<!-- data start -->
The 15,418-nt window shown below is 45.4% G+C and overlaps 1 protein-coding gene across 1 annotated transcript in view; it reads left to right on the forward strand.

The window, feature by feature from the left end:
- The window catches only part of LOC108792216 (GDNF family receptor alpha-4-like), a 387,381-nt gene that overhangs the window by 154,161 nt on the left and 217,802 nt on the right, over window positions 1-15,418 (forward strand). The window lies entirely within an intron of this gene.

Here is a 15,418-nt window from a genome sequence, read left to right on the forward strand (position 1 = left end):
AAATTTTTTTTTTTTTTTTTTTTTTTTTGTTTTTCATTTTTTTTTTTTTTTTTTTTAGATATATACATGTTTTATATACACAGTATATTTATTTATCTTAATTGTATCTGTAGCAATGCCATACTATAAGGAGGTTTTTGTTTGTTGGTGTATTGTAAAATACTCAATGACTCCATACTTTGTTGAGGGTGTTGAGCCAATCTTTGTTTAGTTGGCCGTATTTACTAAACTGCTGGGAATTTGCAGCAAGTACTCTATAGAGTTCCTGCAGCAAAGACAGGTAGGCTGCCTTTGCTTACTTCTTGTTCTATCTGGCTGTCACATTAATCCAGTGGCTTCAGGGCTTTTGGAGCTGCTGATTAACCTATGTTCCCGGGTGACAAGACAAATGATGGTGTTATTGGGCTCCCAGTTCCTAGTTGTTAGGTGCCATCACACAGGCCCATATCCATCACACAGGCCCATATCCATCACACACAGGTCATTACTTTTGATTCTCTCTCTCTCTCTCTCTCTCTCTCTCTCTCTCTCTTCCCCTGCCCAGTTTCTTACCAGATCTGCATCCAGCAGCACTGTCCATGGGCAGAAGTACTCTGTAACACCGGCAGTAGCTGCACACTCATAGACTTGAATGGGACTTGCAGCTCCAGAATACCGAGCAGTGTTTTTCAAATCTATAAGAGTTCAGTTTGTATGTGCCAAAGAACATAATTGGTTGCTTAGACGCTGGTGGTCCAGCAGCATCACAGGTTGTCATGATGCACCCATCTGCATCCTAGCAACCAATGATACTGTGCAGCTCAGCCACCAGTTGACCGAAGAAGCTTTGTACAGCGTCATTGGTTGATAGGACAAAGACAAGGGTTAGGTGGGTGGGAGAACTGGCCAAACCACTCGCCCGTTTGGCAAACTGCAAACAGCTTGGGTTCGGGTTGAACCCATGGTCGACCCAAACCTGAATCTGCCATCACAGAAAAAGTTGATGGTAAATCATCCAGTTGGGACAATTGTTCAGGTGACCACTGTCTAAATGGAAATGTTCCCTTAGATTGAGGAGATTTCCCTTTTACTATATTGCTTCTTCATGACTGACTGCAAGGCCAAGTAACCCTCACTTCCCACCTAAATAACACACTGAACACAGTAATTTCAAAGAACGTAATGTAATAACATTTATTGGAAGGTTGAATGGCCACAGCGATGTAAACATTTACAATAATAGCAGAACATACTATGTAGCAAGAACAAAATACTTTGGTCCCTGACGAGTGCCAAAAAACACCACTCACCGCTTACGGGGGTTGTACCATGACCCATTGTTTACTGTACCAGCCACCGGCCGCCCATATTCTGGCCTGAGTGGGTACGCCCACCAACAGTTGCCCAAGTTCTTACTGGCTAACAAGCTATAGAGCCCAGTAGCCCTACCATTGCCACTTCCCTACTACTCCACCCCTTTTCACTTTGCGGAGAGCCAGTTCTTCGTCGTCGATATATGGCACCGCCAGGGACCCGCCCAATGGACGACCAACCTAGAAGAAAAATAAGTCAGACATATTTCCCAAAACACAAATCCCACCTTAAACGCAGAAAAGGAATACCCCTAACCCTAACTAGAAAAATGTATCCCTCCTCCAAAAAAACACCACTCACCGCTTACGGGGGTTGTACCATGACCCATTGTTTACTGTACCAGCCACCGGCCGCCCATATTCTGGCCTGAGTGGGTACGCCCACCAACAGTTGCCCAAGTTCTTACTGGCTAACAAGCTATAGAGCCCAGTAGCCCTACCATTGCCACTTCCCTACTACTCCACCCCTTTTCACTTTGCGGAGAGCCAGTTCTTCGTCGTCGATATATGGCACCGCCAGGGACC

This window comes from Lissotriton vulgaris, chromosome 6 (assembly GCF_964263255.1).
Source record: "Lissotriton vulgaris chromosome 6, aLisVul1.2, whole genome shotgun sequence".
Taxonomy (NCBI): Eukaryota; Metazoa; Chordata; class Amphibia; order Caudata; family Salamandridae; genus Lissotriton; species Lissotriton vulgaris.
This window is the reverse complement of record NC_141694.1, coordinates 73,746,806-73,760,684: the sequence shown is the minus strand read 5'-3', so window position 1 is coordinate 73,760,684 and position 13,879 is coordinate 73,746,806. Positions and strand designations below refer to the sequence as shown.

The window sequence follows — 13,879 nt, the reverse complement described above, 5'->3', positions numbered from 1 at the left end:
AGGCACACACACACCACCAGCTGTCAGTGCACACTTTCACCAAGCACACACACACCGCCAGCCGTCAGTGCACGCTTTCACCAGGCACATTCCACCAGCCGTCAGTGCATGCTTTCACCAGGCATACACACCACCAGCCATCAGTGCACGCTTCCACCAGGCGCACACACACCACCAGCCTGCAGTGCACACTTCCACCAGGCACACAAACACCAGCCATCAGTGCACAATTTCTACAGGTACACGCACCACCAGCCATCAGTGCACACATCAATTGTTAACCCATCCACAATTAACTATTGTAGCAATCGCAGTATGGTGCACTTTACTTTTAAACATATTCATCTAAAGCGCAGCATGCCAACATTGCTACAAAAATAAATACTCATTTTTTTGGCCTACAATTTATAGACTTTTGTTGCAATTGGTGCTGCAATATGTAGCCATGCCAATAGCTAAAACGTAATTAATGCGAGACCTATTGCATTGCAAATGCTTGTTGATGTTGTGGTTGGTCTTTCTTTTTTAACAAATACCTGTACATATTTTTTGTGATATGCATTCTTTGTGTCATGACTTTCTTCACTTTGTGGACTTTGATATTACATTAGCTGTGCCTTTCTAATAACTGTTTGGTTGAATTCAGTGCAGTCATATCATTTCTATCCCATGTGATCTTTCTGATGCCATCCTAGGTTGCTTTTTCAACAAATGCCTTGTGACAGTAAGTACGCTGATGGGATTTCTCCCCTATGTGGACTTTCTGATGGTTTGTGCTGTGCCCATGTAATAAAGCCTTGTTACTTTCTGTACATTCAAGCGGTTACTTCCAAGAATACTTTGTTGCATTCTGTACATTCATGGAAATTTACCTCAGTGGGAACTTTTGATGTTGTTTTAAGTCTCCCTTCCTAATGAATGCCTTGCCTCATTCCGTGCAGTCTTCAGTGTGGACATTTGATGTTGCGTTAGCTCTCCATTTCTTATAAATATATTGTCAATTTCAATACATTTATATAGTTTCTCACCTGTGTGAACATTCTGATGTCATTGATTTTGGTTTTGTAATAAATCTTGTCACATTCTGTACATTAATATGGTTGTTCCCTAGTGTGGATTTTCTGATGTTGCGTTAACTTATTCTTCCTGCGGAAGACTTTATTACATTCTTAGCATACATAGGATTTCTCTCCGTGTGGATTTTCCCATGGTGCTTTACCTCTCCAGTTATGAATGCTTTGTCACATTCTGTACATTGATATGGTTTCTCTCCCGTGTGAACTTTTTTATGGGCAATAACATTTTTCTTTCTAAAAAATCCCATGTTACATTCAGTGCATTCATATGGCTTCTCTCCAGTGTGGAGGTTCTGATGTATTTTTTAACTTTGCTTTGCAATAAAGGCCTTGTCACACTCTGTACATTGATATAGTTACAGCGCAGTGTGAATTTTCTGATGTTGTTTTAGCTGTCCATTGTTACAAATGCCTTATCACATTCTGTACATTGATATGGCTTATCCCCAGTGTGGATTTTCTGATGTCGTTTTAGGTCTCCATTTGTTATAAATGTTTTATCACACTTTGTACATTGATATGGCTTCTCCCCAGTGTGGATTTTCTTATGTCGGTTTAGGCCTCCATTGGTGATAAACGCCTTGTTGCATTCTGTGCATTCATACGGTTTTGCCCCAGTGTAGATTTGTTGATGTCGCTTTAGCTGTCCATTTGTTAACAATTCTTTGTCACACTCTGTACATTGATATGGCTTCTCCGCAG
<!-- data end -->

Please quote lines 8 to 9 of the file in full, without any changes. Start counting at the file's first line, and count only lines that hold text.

Taxonomy (NCBI): Eukaryota; Metazoa; Chordata; class Amphibia; order Caudata; family Salamandridae; genus Lissotriton; species Lissotriton vulgaris.
This window is the reverse complement of record NC_141694.1, coordinates 73,746,806-73,760,684: the sequence shown is the minus strand read 5'-3', so window position 1 is coordinate 73,760,684 and position 13,879 is coordinate 73,746,806. Positions and strand designations below refer to the sequence as shown.